Alleged terrorist helped US in uprising against Saddam Hussein
Paul Joseph Watson
December 12, 2012
Apart from local media outlets in Phoenix, the mainstream press has virtually ignored what would normally be considered a major story in light of constant fearmongering about terror threats – the bombing of a Social Security Administration building in Casa Grande just two weeks ago.
Imagine if a conservative Tea Party member had bombed a federal building – the hysteria would be off the charts for weeks on end. Government mouthpieces and their leftist cheerleaders would be all over the media heralding the incident as the ultimate proof that “right-wingers” were violent extremists whose rhetoric leads to terrorism and needs to be silenced.
The reason why the story has received such scant coverage is most likely the fact that the alleged terrorist blamed for carrying out the attack – Abdullatif Aldosary – is an Iraqi refugee who helped the United States in the uprising against Saddam Hussein in 1991.
“No one was injured in the explosion, but the feds allege Aldosary, a convicted felon, detonated the device outside the Casa Grande Social Security Administration office on November 30, and drove off. Debris landed more than 100 feet away from the spot of the detonation, and Aldosary even lit his own car on fire in the blast, and drove off with his car ablaze, according to the federal complaint,” reports the Phoenix New Times.
Aldosary was arrested and indicted for the bombing after a search warrant turned up recipes and materials for explosive devices at his home.
Somewhat bizarrely, the FBI’s Joint Terrorism Task Force quickly declared that the attack was not an act of terrorism, despite the fact that the target was a federal government building and Aldosary had “engaged in terrorism activity” in the past.
After the bombing, Republican Congressman Paul Gosar demanded answers on why a “known terrorist” had been allowed to live in his district. “Aldosary’s “terrorism activity” was his involvement in a 1991 uprising against the regime of Saddam Hussein, which was egged on by the U.S. government under President George H.W. Bush,” writes Matthew Hendley.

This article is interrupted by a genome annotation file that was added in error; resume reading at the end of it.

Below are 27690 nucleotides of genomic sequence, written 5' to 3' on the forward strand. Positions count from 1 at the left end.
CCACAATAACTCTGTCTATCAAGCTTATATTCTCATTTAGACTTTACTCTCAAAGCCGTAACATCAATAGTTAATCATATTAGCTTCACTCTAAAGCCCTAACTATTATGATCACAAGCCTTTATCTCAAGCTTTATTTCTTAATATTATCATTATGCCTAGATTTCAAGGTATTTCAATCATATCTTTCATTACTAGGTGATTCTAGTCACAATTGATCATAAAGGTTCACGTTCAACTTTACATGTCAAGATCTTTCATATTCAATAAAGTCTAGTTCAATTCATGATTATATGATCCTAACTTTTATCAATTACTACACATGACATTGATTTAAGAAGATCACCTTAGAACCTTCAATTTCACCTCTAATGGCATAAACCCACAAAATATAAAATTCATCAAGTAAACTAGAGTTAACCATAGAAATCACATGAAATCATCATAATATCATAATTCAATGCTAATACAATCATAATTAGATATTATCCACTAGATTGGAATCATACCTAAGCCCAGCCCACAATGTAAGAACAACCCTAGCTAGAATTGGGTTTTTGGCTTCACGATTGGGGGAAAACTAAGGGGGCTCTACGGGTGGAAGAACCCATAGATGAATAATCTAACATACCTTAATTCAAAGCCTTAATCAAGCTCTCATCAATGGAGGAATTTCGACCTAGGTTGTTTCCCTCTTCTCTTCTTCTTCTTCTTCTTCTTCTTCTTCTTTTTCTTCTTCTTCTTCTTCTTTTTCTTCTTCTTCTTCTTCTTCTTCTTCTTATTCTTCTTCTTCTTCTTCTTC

Is Aldosary yet another of the numerous double agents brought into the United States under Bush and Clinton that were later identified as the culprits behind domestic terrorist attacks? And is this one of the reasons for the corporate media’s complete disinterest in this story?
Ramzi Yousef, who entered the United States on an Iraqi passport, was the ringleader of the 1993 World Trade Center bomb plot. According to informant Emad A. Salem, the FBI had advance knowledge of the bombing and were supposed to provide the terrorist group led by Yousef with dummy explosives. However, Salem was cut out of the loop and the FBI gave the group real explosive and allowed the attack to go ahead, killing six people and injuring more than a thousand.
In the immediate aftermath of the 1995 Oklahoma City Bombing, dozens of eyewitnesses asserted that Timothy McVeigh had an accomplice, John Doe No. 2, who many speculate was an Iraqi named Hussain Al-Hussaini. Terry Nichols, who helped McVeigh plan the attack, later admitted that McVeigh had multiple accomplices and that he was being steered by a high-level FBI officials.
Multiple reports of Arabs at the scene assisting McVeigh were ignored and surveillance tapes were withheld under national security, most likely because Al-Hussaini was one of the almost 1,000 Iraqi soldiers brought into the U.S. as refugees under Bush and Clinton after the first Gulf War.
The fact that Aldosary, like Hussain Al-Hussaini, entered America by invitation of the U.S. government and later went on to commit an act of terrorism, indicates precisely why the FBI came to the bizarre conclusion that his attack on the Social Security Building was not an act of terror. It’s highly likely that Aldosary is another terrorist double agent working directly for the feds.
Given that Aldosary has pleaded not guilty to two counts related to the bombing, it will be interesting to follow his trial in order to determine whether this can be verified and to see if Aldosary’s possible government connections will help him escape a significant prison sentence.